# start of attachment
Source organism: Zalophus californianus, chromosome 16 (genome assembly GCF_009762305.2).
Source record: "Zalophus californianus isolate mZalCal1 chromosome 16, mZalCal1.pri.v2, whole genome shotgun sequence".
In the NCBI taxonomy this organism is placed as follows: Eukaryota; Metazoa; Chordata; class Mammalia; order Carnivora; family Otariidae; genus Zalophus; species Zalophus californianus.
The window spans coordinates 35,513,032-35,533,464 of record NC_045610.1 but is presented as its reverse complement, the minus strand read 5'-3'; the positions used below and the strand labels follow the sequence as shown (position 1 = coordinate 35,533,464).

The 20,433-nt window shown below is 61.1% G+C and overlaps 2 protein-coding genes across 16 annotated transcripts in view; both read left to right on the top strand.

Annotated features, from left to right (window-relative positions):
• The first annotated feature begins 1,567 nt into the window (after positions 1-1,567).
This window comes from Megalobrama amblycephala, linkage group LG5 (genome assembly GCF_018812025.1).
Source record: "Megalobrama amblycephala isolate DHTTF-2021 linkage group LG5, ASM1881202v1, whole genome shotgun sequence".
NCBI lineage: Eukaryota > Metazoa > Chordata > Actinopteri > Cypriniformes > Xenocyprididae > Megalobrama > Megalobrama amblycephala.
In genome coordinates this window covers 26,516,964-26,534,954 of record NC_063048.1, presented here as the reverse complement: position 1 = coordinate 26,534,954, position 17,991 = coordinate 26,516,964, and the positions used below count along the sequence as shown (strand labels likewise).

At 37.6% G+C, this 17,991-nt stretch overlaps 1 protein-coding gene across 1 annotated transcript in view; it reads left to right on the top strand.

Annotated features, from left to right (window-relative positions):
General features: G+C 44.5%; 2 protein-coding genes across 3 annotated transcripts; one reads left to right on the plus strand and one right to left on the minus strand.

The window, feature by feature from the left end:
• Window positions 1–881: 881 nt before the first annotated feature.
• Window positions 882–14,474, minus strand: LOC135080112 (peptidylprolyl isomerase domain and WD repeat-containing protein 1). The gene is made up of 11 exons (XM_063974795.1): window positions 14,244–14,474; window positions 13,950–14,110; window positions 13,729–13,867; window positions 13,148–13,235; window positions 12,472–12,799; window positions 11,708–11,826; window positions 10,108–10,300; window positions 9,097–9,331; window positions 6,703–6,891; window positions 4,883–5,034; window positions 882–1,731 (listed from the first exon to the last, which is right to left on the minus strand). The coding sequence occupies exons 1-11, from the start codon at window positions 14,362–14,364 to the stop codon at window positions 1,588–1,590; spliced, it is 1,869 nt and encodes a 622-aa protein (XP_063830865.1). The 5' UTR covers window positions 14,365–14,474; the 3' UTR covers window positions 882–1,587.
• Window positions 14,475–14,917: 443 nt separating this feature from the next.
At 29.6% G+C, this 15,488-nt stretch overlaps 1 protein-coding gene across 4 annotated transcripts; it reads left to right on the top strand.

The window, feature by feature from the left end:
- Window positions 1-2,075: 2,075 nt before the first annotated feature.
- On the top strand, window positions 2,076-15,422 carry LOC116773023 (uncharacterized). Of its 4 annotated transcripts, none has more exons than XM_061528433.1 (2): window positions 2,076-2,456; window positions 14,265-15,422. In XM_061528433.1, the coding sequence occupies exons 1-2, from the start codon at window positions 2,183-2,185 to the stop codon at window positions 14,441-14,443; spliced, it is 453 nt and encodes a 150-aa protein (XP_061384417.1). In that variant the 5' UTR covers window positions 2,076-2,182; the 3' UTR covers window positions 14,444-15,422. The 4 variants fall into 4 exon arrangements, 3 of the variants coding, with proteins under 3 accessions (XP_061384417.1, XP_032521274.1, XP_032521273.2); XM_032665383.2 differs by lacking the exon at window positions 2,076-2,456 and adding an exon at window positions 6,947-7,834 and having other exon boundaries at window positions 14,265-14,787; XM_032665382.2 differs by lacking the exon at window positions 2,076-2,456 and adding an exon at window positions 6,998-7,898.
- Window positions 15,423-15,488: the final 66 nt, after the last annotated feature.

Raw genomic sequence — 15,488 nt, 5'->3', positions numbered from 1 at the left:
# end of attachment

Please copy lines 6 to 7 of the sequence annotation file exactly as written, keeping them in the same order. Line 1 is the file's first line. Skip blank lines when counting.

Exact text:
Annotated features, from left to right (window-relative positions):
• The first annotated feature begins 1,567 nt into the window (after positions 1-1,567).